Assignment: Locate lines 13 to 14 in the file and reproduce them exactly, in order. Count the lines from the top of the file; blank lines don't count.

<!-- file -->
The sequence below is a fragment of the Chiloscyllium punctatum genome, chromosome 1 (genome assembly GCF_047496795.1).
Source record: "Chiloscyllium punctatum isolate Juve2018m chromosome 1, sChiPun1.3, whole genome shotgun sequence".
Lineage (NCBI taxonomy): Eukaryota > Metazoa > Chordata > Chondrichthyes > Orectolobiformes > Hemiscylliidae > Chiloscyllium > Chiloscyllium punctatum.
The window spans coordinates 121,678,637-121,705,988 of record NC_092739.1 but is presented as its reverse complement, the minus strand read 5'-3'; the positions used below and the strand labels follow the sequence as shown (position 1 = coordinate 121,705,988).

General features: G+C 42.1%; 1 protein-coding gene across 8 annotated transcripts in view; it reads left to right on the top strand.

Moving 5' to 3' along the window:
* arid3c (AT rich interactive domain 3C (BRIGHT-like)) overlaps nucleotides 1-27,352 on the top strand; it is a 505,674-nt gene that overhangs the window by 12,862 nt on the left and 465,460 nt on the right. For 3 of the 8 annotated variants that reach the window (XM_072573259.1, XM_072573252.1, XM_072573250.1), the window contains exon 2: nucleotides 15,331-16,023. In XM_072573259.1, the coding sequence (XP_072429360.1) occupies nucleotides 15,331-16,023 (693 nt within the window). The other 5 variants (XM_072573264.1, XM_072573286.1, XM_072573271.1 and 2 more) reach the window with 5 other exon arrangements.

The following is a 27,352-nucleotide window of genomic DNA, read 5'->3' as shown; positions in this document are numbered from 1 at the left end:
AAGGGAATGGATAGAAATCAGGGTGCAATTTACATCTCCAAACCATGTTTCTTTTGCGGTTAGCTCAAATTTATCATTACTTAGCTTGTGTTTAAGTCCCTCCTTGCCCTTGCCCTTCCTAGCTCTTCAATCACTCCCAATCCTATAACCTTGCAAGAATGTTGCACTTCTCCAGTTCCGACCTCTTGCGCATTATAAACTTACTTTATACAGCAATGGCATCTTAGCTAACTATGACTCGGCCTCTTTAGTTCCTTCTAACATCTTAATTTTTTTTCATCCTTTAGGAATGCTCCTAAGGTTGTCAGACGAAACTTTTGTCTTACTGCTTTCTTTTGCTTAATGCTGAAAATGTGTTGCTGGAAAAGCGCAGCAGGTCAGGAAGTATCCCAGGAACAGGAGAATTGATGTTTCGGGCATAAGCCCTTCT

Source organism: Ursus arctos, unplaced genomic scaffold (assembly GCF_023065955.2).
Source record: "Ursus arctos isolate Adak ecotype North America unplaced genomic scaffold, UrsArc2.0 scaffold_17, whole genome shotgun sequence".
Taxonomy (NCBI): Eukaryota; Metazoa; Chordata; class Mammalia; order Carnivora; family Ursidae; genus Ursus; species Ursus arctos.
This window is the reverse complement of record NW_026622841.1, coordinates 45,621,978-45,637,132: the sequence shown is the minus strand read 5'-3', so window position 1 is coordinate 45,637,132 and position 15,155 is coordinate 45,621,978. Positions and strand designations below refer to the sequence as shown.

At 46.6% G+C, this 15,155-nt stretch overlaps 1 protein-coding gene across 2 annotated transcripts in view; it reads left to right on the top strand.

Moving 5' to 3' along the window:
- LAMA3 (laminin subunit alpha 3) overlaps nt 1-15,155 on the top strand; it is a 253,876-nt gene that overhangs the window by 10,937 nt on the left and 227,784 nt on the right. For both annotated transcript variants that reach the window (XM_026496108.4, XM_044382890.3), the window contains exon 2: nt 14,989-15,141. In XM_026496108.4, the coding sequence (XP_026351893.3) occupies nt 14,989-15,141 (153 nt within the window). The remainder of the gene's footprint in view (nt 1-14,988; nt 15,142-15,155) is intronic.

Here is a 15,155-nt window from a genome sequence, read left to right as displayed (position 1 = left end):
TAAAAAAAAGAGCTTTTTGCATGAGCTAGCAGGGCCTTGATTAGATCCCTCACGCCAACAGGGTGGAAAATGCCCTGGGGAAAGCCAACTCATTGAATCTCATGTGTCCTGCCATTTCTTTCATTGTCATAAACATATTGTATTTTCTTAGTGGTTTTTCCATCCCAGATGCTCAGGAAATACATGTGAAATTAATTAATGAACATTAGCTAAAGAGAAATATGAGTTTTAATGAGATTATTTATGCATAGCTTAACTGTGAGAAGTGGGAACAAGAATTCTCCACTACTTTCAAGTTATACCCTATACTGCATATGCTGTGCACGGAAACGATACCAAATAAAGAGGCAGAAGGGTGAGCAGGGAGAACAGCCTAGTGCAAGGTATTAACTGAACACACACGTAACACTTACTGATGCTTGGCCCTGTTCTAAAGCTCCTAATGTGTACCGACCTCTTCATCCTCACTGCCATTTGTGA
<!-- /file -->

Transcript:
This window is the reverse complement of record NW_026622841.1, coordinates 45,621,978-45,637,132: the sequence shown is the minus strand read 5'-3', so window position 1 is coordinate 45,637,132 and position 15,155 is coordinate 45,621,978. Positions and strand designations below refer to the sequence as shown.

At 46.6% G+C, this 15,155-nt stretch overlaps 1 protein-coding gene across 2 annotated transcripts in view; it reads left to right on the top strand.